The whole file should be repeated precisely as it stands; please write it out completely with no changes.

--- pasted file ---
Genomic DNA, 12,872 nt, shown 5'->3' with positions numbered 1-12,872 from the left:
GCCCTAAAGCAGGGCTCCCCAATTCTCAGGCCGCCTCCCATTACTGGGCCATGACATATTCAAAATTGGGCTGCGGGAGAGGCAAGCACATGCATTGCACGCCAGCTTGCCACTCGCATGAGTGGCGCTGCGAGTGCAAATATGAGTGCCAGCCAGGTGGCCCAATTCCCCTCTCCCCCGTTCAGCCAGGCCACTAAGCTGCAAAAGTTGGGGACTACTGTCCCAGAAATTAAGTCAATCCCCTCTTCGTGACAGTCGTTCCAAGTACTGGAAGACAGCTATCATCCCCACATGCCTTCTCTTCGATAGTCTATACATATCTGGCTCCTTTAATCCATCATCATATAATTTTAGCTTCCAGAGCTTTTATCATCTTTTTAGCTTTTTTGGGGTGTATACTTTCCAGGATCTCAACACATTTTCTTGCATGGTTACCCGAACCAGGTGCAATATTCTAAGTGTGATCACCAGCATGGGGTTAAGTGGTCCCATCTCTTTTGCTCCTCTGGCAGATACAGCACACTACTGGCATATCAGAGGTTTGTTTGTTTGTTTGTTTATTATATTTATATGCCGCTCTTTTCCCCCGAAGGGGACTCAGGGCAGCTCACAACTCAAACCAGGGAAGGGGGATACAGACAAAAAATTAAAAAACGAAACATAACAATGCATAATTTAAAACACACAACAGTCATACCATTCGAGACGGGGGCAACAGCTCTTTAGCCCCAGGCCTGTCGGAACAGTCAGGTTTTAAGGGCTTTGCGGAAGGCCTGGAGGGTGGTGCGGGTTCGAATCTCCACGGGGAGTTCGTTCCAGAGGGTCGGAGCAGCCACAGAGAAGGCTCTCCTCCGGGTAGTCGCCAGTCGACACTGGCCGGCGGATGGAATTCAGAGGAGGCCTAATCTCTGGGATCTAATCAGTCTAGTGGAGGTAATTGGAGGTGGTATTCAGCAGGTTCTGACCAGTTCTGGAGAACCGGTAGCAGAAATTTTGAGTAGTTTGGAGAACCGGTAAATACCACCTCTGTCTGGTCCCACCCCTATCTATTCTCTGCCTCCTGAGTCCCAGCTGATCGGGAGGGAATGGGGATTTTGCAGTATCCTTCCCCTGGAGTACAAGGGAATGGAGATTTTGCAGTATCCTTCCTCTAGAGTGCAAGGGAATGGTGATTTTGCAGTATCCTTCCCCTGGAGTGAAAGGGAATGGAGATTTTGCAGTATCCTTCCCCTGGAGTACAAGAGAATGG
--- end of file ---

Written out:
Genomic DNA, 12,872 nt, shown 5'->3' with positions numbered 1-12,872 from the left:
GCCCTAAAGCAGGGCTCCCCAATTCTCAGGCCGCCTCCCATTACTGGGCCATGACATATTCAAAATTGGGCTGCGGGAGAGGCAAGCACATGCATTGCACGCCAGCTTGCCACTCGCATGAGTGGCGCTGCGAGTGCAAATATGAGTGCCAGCCAGGTGGCCCAATTCCCCTCTCCCCCGTTCAGCCAGGCCACTAAGCTGCAAAAGTTGGGGACTACTGTCCCAGAAATTAAGTCAATCCCCTCTTCGTGACAGTCGTTCCAAGTACTGGAAGACAGCTATCATCCCCACATGCCTTCTCTTCGATAGTCTATACATATCTGGCTCCTTTAATCCATCATCATATAATTTTAGCTTCCAGAGCTTTTATCATCTTTTTAGCTTTTTTGGGGTGTATACTTTCCAGGATCTCAACACATTTTCTTGCATGGTTACCCGAACCAGGTGCAATATTCTAAGTGTGATCACCAGCATGGGGTTAAGTGGTCCCATCTCTTTTGCTCCTCTGGCAGATACAGCACACTACTGGCATATCAGAGGTTTGTTTGTTTGTTTGTTTATTATATTTATATGCCGCTCTTTTCCCCCGAAGGGGACTCAGGGCAGCTCACAACTCAAACCAGGGAAGGGGGATACAGACAAAAAATTAAAAAACGAAACATAACAATGCATAATTTAAAACACACAACAGTCATACCATTCGAGACGGGGGCAACAGCTCTTTAGCCCCAGGCCTGTCGGAACAGTCAGGTTTTAAGGGCTTTGCGGAAGGCCTGGAGGGTGGTGCGGGTTCGAATCTCCACGGGGAGTTCGTTCCAGAGGGTCGGAGCAGCCACAGAGAAGGCTCTCCTCCGGGTAGTCGCCAGTCGACACTGGCCGGCGGATGGAATTCAGAGGAGGCCTAATCTCTGGGATCTAATCAGTCTAGTGGAGGTAATTGGAGGTGGTATTCAGCAGGTTCTGACCAGTTCTGGAGAACCGGTAGCAGAAATTTTGAGTAGTTTGGAGAACCGGTAAATACCACCTCTGTCTGGTCCCACCCCTATCTATTCTCTGCCTCCTGAGTCCCAGCTGATCGGGAGGGAATGGGGATTTTGCAGTATCCTTCCCCTGGAGTACAAGGGAATGGAGATTTTGCAGTATCCTTCCTCTAGAGTGCAAGGGAATGGTGATTTTGCAGTATCCTTCCCCTGGAGTGAAAGGGAATGGAGATTTTGCAGTATCCTTCCCCTGGAGTACAAGAGAATGG